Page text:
Page last updated at 14:52 GMT, Monday, 25 January 2010

Lincolnshire's ambulance response times reviewed

A review of Lincolnshire's ambulance service is under way after it was revealed patients in rural areas were waiting longer in emergencies.

East Midlands Ambulance Service (EMAS) has been set a target of responding to three-quarters of life-threatening calls within eight minutes.

Overall the service is hitting the target across the county.

But in some eastern areas up to a third of patients are waiting too long. The county council is investigating.

In some parts of the east of the county 66% of life-threatening calls were answered within the target eight minutes during April to November 2009, compared with 76.88% across the county overall.

'Winter weather pressures'

EMAS put the discrepancy down to the "general rurality", road infrastructure and delays in receiving patients at accident and emergency departments in hospitals.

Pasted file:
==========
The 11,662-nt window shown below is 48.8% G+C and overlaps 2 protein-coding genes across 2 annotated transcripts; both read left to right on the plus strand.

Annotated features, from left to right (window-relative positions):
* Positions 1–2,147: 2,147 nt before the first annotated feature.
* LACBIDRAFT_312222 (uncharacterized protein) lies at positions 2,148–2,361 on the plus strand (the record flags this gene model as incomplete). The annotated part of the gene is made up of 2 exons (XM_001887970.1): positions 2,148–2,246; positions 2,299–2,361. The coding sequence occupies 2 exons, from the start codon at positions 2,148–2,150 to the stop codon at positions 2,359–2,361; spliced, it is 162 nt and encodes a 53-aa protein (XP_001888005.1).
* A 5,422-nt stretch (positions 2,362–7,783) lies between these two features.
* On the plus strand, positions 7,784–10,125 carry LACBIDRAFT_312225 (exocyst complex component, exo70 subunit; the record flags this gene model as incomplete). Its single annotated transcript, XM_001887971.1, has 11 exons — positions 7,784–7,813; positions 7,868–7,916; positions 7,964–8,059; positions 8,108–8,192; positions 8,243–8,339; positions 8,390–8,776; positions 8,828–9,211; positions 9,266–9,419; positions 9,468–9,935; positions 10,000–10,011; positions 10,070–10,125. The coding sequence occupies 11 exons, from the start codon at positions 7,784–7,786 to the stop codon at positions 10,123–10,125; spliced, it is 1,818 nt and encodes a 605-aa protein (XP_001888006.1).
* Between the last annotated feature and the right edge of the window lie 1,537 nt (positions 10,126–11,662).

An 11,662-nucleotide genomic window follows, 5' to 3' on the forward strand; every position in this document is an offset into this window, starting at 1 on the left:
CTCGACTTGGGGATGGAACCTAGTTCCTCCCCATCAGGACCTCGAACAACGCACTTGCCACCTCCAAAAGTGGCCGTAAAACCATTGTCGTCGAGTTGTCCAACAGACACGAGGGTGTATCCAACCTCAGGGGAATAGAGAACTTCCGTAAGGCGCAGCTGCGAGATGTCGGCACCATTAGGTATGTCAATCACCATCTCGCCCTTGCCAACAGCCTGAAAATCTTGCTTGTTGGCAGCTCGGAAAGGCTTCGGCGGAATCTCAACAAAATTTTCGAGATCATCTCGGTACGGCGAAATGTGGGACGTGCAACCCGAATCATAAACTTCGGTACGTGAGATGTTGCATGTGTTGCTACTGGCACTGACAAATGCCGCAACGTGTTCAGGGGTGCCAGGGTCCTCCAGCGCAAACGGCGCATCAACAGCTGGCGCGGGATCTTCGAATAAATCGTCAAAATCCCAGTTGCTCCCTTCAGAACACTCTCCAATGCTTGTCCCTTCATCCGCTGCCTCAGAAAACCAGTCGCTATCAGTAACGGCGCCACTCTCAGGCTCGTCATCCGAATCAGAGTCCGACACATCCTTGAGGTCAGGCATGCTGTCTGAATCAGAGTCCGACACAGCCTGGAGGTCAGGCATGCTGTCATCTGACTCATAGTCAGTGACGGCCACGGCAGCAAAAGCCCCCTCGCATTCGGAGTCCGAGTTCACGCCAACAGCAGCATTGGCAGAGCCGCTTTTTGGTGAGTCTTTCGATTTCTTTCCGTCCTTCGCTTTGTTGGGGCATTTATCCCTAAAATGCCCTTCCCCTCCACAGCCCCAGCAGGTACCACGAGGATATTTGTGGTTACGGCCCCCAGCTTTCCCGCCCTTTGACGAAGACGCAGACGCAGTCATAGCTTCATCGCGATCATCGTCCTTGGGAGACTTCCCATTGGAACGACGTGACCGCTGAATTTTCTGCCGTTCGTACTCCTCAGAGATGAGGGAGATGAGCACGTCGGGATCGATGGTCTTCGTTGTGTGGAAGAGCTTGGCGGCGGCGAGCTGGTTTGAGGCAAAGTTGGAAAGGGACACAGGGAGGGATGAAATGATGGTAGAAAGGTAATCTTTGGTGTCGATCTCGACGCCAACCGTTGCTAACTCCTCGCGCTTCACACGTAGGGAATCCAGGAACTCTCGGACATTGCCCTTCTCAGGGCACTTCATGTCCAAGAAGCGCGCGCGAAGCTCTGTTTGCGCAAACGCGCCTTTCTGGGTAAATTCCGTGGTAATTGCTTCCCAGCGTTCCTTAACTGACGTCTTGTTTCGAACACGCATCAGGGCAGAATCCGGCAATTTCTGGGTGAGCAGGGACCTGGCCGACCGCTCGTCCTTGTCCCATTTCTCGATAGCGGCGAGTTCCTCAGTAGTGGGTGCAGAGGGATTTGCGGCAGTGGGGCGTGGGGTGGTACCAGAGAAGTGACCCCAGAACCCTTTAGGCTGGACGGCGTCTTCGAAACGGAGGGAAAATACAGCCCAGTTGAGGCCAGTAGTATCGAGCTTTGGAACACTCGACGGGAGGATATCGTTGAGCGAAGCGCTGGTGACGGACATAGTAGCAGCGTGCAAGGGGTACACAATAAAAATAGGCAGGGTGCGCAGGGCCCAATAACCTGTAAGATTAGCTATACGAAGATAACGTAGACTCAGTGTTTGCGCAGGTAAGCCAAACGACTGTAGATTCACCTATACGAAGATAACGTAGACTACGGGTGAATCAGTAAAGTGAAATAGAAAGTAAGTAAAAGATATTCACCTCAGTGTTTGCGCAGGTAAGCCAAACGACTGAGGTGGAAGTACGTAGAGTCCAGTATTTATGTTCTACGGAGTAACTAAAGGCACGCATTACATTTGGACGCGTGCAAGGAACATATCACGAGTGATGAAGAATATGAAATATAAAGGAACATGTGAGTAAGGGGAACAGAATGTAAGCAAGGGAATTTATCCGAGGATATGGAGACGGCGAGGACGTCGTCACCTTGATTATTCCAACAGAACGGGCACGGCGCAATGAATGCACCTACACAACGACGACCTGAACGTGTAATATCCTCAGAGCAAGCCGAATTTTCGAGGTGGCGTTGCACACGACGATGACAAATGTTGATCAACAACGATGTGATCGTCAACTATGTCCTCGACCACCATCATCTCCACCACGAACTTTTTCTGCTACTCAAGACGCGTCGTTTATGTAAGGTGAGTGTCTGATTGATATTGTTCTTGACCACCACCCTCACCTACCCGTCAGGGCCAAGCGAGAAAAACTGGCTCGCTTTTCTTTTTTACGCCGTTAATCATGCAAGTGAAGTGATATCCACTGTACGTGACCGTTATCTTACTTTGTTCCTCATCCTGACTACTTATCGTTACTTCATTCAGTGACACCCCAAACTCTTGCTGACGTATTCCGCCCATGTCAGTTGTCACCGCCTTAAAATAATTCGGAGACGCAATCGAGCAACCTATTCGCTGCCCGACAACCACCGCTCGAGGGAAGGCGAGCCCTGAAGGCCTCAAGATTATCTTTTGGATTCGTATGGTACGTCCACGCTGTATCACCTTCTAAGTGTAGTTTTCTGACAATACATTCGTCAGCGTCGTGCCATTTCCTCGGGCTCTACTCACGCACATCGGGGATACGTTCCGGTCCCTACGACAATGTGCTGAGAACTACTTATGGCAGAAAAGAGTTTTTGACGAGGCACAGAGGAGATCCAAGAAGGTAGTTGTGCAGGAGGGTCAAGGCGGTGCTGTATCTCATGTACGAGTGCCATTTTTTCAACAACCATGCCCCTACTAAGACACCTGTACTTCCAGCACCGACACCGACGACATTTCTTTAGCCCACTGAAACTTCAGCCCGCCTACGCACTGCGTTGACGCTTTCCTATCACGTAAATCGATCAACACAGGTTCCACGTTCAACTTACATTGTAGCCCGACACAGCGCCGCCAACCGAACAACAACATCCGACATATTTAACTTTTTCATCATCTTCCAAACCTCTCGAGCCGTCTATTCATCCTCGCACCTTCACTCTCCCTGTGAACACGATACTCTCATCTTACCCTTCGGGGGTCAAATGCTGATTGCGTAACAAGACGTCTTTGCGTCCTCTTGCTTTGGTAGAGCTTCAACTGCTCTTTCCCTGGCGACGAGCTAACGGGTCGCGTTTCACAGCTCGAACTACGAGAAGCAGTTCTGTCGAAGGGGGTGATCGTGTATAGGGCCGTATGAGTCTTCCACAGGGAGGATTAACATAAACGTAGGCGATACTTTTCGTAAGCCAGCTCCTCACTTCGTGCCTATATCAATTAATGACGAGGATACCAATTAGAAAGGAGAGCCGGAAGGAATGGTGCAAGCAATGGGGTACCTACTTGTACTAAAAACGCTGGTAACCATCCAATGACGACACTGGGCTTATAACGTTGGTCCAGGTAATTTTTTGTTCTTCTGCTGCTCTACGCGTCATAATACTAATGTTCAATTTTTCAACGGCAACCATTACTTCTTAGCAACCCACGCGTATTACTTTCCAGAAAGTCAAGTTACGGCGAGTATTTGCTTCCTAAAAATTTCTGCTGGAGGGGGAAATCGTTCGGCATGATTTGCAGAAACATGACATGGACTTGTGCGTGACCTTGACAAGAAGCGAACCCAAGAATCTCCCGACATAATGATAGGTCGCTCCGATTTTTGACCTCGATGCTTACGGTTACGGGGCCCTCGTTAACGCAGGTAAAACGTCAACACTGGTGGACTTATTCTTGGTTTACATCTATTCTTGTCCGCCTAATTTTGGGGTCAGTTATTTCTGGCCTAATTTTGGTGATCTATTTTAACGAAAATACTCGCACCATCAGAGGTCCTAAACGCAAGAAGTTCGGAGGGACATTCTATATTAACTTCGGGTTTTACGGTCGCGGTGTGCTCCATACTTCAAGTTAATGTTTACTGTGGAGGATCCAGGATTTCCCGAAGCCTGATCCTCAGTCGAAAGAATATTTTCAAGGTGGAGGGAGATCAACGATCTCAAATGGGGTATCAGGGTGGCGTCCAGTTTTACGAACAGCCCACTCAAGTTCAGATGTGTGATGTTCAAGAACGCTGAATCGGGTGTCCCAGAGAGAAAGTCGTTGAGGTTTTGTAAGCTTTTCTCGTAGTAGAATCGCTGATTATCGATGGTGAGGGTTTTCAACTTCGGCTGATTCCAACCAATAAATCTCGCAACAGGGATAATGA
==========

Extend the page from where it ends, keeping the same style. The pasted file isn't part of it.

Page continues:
Councillor Christine Talbot, chair of the scrutiny committee that has ordered the "rapid review", said: "Lincolnshire is funded 20.4% above everyone else in the East Midlands but we're still not managing to meet these important targets."

The review is expected to be completed within eight weeks.

A spokesman for EMAS said: "Our aim is to get to people as quickly as possible in their time of need and we are continuously delivering improvements in the way we treat and care for the people we serve."

Dr Martin McShane, of NHS Lincolnshire, said the Primary Care Trust will continue to monitor the service provided by EMAS.

He added: "Improvements have been made to response times since April 2008 - nevertheless targets will have been affected by a substantial increase in winter pressures and bad weather."



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